48. Xia, G.S.; Bai, X.; Ding, J.; Zhu, Z.; Belongie, S.; Luo, J.; Datcu, M.; Pelillo, M.; Zhang, L. DOTA: A Large-Scale Dataset for Object Detection in Aerial Images. In Proceedings of the 2018 IEEE/CVF Conference on Computer Vision and Pattern Recognition, Salt Lake City, Utah, USA, 18–22 June 2018. [Google Scholar]
  49. Zitnick, C.L.; Dollár, P. Edge Boxes: Locating Object Proposals from Edges. In Proceedings of the 13th European Conference, Zurich, Switzerland, 6–12 September 2014. [Google Scholar]
  50. Cheng, M.M.; Zhang, Z.; Lin, W.Y.; Torr, P.H.S. {BING}: Binarized Normed Gradients for Objectness Estimation at 300fps. In Proceedings of the 27th IEEE Conference on Computer Vision and Pattern Recognition, Columbus, OH, USA, 24–27 June 2014. [Google Scholar]
  51. Long, J.; Shelhamer, E.; Darrell, T. Fully convolutional networks for semantic segmentation. IEEE Trans. Pattern Anal. Mach. Intell. 2014, 39, 640–651. [Google Scholar]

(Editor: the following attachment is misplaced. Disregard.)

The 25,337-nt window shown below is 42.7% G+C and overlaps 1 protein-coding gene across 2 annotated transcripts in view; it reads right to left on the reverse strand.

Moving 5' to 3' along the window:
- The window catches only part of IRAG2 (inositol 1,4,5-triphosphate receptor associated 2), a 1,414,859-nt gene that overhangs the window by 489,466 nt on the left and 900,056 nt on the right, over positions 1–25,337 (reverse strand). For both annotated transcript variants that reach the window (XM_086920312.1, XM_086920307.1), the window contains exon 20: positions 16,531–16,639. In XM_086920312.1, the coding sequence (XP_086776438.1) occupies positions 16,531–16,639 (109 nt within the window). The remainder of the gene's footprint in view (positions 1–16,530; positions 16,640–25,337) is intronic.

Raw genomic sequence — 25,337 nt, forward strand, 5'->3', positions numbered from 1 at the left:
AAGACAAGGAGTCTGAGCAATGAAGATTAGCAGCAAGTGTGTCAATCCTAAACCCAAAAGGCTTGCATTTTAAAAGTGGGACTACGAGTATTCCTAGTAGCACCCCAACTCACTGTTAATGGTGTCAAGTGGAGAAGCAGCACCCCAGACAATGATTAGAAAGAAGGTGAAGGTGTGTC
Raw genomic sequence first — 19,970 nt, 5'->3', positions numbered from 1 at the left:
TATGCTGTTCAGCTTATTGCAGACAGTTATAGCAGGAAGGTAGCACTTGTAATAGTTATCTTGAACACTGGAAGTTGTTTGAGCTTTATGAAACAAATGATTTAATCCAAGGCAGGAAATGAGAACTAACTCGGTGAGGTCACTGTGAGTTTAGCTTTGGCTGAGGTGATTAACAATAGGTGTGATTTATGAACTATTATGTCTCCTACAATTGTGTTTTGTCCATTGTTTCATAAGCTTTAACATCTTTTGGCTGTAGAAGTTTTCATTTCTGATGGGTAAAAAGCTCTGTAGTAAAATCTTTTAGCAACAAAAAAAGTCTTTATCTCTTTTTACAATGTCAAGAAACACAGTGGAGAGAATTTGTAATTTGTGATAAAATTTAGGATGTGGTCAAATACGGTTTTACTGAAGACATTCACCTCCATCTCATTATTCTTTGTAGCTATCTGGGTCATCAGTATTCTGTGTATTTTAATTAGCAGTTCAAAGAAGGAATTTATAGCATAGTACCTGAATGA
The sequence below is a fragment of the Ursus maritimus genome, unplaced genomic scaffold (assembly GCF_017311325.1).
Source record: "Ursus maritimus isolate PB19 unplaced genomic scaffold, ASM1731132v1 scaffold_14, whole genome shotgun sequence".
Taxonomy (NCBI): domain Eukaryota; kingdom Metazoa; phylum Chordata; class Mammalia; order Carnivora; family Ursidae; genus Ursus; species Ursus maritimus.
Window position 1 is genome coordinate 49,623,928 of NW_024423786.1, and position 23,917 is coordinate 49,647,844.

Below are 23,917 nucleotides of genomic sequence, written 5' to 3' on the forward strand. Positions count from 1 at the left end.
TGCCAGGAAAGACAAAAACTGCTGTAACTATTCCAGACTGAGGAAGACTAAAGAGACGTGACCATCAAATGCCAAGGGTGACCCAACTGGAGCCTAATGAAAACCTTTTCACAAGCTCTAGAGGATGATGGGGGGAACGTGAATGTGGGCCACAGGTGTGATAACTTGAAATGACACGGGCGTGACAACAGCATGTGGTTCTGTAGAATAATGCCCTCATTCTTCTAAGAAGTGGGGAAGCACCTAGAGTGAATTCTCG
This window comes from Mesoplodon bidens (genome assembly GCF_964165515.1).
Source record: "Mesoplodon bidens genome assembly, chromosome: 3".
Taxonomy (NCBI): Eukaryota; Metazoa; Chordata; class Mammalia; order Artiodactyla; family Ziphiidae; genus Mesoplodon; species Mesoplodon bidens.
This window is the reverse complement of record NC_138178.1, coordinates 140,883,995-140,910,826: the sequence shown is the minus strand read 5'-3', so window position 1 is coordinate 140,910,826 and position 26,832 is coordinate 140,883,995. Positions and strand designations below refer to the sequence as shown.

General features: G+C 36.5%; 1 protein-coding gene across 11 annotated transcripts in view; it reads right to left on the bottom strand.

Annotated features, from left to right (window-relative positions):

52. Simonyan, K.; Zisserman, A. Very Deep Convolutional Networks for Large-Scale Image Recognition. arXiv, 2014; arXiv:1409.1556. [Google Scholar]
  53. Cai, Z.; Fan, Q.; Feris, R.; Vasconcelos, N. A Unified Multi-scale Deep Convolutional Neural Network for Fast Object Detection. In Proceedings of the 14th European Conference, Amsterdam, The Netherlands, 11–14 October 2016. [Google Scholar]
  54. Honari, S.; Yosinski, J.; Vincent, P.; Pal, C. Recombinator Networks: Learning Coarse-to-Fine Feature Aggregation. In Proceedings of the 2016 IEEE Conference on Computer Vision and Pattern Recognition, Las Vegas, NV, USA, 27–30 June 2016. [Google Scholar]